In response to concerns about lack of transparency and clear standards regarding underwriting violations, the FHA rolled out its defect “taxonomy.” The taxonomy is an effort to provide a transparent and more objective identification of types of underwriting defects and their sources, causes and severities. Problems are separated by categories between minor faults and more serious defects that have indemnification consequences.

Serious problems include fraud or misrepresentation, statutory violations, significant eligibility or insurability issues and inability to determine or support loan approval — listed as Tier 1 issues — as well as material errors that impact loan approval and any failures to comply with FHA policy (the Tier 2 issues). Tiers 3 and 4 include lower-level problems, such as minor errors or issues, failure to comply with guidelines by a small degree and other minor errors that would still result in the loan being approvable.

The taxonomy was part of a broader FHA effort to provide lenders with more assurance that if they comply with the important and material FHA underwriting requirements, they will not be second- guessed for minor technical violations. A critical component of this is FHA’s implementation last year of its “Loan Review System.”

One concern still facing lenders and mortgage companies has been a perceived lack of guidance on what the CFPB expects. 

Lenders have generally been pleased with the system. The most positive part is that it provides a formal appeal process to rebut allegations of lender error, which can be taken all the way to Washington, if necessary. In the past, it could be difficult for lenders to escalate findings to the FHA headquarters for review.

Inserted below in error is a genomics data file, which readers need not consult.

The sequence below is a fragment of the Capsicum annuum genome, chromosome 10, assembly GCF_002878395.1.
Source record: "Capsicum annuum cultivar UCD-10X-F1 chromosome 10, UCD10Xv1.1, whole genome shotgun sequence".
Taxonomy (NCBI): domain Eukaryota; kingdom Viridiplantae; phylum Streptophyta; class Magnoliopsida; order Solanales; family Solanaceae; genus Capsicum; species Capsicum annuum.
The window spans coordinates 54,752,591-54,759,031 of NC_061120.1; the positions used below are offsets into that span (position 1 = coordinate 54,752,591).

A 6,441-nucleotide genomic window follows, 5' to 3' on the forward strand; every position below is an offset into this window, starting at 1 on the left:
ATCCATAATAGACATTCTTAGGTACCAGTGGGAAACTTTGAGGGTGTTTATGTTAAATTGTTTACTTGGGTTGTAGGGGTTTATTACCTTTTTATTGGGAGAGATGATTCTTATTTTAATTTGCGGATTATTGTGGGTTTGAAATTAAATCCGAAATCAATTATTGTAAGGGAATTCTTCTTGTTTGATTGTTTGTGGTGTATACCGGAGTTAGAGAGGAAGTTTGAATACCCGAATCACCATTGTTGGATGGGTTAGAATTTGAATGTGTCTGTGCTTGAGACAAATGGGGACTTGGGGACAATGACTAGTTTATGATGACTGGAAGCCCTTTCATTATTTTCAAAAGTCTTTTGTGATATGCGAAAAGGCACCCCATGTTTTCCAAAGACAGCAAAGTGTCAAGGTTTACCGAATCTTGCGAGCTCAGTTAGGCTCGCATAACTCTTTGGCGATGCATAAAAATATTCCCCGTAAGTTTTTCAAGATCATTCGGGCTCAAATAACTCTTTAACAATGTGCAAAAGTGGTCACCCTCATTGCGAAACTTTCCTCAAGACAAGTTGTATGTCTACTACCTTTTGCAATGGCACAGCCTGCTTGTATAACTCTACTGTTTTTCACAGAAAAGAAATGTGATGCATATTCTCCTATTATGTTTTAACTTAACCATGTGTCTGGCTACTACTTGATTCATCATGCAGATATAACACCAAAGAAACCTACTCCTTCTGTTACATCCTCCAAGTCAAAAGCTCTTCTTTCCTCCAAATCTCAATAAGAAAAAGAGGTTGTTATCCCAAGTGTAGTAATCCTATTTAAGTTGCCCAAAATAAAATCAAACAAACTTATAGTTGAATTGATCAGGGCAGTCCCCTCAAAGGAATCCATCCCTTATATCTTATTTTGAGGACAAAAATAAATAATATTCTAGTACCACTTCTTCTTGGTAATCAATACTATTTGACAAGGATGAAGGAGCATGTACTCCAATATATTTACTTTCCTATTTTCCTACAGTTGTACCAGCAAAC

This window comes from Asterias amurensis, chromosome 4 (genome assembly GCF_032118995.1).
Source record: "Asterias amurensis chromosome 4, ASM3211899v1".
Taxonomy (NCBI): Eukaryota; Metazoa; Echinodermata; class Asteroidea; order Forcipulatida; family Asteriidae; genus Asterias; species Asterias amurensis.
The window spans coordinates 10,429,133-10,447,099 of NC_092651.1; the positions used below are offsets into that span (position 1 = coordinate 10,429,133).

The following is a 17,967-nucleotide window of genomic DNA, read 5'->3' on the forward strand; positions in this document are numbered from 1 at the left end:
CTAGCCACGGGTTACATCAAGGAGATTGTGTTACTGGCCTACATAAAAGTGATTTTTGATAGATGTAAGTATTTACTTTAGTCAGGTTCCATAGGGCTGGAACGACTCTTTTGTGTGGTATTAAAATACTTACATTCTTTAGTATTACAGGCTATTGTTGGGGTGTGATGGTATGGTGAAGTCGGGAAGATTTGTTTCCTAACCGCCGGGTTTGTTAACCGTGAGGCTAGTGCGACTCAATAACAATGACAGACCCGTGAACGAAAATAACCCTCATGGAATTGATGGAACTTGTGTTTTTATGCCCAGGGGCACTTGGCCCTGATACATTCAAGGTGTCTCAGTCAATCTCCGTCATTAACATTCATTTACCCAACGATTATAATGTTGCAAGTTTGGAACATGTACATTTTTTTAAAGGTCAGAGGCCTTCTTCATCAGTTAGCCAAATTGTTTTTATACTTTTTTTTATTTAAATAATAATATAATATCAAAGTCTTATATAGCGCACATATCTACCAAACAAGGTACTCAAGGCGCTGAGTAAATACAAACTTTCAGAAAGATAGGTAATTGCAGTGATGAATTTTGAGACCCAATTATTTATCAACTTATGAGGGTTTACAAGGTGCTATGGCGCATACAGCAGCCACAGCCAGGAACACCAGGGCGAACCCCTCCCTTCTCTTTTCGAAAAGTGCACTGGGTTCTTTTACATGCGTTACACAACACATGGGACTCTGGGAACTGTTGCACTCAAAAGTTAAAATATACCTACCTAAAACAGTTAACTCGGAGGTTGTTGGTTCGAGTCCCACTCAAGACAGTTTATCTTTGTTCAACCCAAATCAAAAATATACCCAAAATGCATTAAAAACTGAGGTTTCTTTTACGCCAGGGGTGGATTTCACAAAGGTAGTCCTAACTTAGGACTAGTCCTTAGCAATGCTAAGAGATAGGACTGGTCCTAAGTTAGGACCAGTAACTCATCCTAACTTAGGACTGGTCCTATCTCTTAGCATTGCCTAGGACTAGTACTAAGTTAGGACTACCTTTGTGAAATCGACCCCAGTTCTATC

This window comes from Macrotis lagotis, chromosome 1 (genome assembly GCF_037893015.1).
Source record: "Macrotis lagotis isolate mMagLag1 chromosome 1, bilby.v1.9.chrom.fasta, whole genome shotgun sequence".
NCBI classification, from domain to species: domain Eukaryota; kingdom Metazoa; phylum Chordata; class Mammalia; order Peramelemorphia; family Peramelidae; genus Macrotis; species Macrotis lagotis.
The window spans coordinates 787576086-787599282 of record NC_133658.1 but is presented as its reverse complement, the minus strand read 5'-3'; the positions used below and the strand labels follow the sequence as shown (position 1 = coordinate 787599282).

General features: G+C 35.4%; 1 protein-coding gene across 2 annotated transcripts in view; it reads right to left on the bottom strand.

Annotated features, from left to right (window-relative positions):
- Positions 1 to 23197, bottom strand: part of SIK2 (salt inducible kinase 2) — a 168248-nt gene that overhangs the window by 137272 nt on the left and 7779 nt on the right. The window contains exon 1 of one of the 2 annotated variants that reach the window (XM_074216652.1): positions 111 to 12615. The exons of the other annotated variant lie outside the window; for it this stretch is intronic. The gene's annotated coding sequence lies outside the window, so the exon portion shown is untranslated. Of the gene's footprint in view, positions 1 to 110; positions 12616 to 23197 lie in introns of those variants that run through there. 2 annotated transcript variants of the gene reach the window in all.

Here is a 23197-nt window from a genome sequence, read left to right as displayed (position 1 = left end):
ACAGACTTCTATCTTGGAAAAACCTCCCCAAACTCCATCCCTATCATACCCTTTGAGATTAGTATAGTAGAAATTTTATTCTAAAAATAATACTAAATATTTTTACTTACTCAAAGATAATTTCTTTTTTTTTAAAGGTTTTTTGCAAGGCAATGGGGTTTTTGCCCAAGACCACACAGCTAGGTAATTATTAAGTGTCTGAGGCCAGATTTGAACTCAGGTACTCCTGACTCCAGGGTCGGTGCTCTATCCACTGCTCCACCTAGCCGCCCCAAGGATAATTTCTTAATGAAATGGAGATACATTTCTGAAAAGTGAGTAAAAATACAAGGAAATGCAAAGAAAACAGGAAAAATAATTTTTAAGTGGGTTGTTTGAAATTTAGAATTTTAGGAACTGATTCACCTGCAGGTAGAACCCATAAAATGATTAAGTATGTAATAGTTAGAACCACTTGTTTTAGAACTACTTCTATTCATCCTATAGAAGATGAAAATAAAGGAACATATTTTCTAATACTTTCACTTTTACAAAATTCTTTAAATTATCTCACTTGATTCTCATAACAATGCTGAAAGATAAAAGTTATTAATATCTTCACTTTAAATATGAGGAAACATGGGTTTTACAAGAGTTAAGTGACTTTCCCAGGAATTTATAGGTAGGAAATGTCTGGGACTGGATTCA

Unfortunately, a major cause of lender apprehension regarding FHA has not been caused by FHA, but by actions brought by the Department of Justice under the False Claims Act, which has been used to impose significant fines, generally on larger FHA lenders. This issue is commonly cited by banks as a major factor in their decision to reduce FHA loan originations or impose credit overlays.

There are some signs of potential change on the horizon, however. Ben Carson, secretary of the U.S. Department of Housing and Urban Development, appears supportive of changes to the False Claims Act. In addition, Brian Montgomery, the nominee for FHA commissioner, has said the FHA should treat lenders more like “partners than adversaries.”

Balanced enforcement